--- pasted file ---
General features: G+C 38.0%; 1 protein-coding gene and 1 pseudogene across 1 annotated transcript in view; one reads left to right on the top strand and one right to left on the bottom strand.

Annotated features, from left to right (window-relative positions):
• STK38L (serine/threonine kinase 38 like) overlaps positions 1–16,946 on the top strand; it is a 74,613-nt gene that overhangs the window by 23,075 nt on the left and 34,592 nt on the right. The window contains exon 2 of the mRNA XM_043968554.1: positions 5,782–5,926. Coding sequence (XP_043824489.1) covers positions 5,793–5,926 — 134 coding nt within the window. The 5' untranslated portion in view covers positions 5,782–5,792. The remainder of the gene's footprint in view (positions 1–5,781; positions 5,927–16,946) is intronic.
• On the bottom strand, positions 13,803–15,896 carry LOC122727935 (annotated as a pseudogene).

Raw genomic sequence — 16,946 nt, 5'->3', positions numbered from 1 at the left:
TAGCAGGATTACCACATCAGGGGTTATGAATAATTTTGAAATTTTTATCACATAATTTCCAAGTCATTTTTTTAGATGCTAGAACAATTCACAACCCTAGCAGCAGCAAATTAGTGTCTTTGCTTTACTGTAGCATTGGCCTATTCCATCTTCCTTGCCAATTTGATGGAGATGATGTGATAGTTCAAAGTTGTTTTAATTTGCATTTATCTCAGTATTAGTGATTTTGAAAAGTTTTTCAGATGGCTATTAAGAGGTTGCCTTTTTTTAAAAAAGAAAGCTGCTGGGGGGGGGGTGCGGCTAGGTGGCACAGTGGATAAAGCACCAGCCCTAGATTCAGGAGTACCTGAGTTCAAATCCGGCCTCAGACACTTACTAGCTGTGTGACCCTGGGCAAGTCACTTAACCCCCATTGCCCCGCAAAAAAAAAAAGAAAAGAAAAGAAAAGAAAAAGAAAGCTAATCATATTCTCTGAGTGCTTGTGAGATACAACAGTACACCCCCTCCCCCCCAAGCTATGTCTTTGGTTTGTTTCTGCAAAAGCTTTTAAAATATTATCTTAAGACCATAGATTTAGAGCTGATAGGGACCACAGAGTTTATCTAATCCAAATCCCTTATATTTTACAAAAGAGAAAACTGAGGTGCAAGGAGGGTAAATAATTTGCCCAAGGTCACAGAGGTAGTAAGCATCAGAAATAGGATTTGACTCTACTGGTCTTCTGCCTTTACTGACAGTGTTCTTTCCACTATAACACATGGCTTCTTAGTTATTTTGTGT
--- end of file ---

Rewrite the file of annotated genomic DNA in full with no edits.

General features: G+C 38.0%; 1 protein-coding gene and 1 pseudogene across 1 annotated transcript in view; one reads left to right on the top strand and one right to left on the bottom strand.

Annotated features, from left to right (window-relative positions):
• STK38L (serine/threonine kinase 38 like) overlaps positions 1–16,946 on the top strand; it is a 74,613-nt gene that overhangs the window by 23,075 nt on the left and 34,592 nt on the right. The window contains exon 2 of the mRNA XM_043968554.1: positions 5,782–5,926. Coding sequence (XP_043824489.1) covers positions 5,793–5,926 — 134 coding nt within the window. The 5' untranslated portion in view covers positions 5,782–5,792. The remainder of the gene's footprint in view (positions 1–5,781; positions 5,927–16,946) is intronic.
• On the bottom strand, positions 13,803–15,896 carry LOC122727935 (annotated as a pseudogene).

Raw genomic sequence — 16,946 nt, 5'->3', positions numbered from 1 at the left:
TAGCAGGATTACCACATCAGGGGTTATGAATAATTTTGAAATTTTTATCACATAATTTCCAAGTCATTTTTTTAGATGCTAGAACAATTCACAACCCTAGCAGCAGCAAATTAGTGTCTTTGCTTTACTGTAGCATTGGCCTATTCCATCTTCCTTGCCAATTTGATGGAGATGATGTGATAGTTCAAAGTTGTTTTAATTTGCATTTATCTCAGTATTAGTGATTTTGAAAAGTTTTTCAGATGGCTATTAAGAGGTTGCCTTTTTTTAAAAAAGAAAGCTGCTGGGGGGGGGGTGCGGCTAGGTGGCACAGTGGATAAAGCACCAGCCCTAGATTCAGGAGTACCTGAGTTCAAATCCGGCCTCAGACACTTACTAGCTGTGTGACCCTGGGCAAGTCACTTAACCCCCATTGCCCCGCAAAAAAAAAAAGAAAAGAAAAGAAAAGAAAAAGAAAGCTAATCATATTCTCTGAGTGCTTGTGAGATACAACAGTACACCCCCTCCCCCCCAAGCTATGTCTTTGGTTTGTTTCTGCAAAAGCTTTTAAAATATTATCTTAAGACCATAGATTTAGAGCTGATAGGGACCACAGAGTTTATCTAATCCAAATCCCTTATATTTTACAAAAGAGAAAACTGAGGTGCAAGGAGGGTAAATAATTTGCCCAAGGTCACAGAGGTAGTAAGCATCAGAAATAGGATTTGACTCTACTGGTCTTCTGCCTTTACTGACAGTGTTCTTTCCACTATAACACATGGCTTCTTAGTTATTTTGTGT